Over the past couple years, Warmachine has been my game of choice. I love playing the game, and have slowly grown to near-competence, although I could never compete using the standard "deathclock" rules which force you to finish everything you need to do in 60 minutes, using a chess timer.
One of my favorite aspects of the hobby is something that some of my friends loathe: painting. When I was in college, I used to paint metal miniatures, primarily for use in Dungeons & Dragons. At some point, I simply lost interest and stopped. But when the chance to pick that back up arose after I started playing Warmachine, I glommed onto it. And it's fun.
I'm by no means a good painter. I don't always properly thin the paints, and they go on too thick and uneven. I've never gotten into highlighting a model's raised portions. I don't even quite understand what "two brush blending" is. But I enjoy doing it.
My habit of late is to sit at my desk in the basement, put on an episode of Iron Fist, pour a drink, and sit and paint for 45 minutes before bedtime. Some people watch sports or play video games. This is what I do right now to unwind.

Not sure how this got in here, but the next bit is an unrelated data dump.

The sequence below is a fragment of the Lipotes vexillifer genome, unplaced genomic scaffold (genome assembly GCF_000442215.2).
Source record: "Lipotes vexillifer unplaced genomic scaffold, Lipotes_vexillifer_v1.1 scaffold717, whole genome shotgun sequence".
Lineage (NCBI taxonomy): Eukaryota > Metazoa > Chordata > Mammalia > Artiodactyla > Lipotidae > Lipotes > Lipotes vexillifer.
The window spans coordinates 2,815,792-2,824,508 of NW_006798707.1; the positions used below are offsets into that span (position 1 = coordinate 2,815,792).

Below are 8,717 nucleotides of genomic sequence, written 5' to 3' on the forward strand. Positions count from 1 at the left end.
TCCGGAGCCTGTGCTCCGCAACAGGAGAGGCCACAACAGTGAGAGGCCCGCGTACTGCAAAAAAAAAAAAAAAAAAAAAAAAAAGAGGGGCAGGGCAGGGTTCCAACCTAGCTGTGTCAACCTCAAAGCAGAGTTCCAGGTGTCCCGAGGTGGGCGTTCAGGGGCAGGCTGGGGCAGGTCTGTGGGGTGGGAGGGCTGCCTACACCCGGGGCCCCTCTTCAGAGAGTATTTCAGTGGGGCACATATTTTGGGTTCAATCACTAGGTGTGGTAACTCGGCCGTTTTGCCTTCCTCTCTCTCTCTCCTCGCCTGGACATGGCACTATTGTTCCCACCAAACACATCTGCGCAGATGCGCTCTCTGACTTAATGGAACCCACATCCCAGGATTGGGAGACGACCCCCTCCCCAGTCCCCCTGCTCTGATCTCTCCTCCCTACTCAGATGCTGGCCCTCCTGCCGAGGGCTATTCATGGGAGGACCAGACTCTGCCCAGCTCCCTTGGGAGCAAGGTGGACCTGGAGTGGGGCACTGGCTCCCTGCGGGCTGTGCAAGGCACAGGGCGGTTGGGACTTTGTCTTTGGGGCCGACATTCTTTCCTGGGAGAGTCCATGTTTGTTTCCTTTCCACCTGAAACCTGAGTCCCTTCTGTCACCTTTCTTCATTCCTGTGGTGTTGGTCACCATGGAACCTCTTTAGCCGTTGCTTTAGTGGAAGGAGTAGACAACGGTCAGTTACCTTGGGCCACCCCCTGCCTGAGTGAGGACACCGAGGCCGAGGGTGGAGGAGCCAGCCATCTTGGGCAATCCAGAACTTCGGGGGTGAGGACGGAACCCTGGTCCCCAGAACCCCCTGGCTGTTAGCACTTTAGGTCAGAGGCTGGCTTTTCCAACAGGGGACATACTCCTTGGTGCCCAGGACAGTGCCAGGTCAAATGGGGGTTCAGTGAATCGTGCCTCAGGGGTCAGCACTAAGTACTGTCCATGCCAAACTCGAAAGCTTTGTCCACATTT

Most of my models are not "based", meaning that the black plastic bases are bare and not covered in grass, sand, or other terrain. Many of my models don't even have the tiny white lines indicating where the model's front and back arcs are. I should probably correct those things. But in the meantime, the majority of my models are painted, and I love the way they look when they're all laid out on the table and there's good-looking terrain down. I love it so much that I usually take photos.
I've even begun using the two-part modeling clay known as "green stuff" to mount and secure models. You see, with Warmachine modeling, it's not just about the painting. You need to fully assemble the models from their constituent parts, and there are a lot of steps. To some, this is a feature, not a bug.
Most recently, I got a multi-part model which can be one of three models depending on which arms are attached. I drilled out the arms using a small press drill, glued in tiny magnets and covered them with green stuff to conceal, and made the model a goddamned transformer: it can be whichever of the three I want depending on which arms I choose to attach via the magnets.
I'm fully aware that nobody is reading this, although many will look at the pretty pictures. Honestly, the pretty pictures are the primary reason I'm making this post.
One nice thing about this hobby is the fact that when at some point in the future I decide I'm no longer interested in Warmachine, I can likely sell all the models I've painted for more than I bought them for. After all, they're now assembled and servicably painted - isn't that a value add?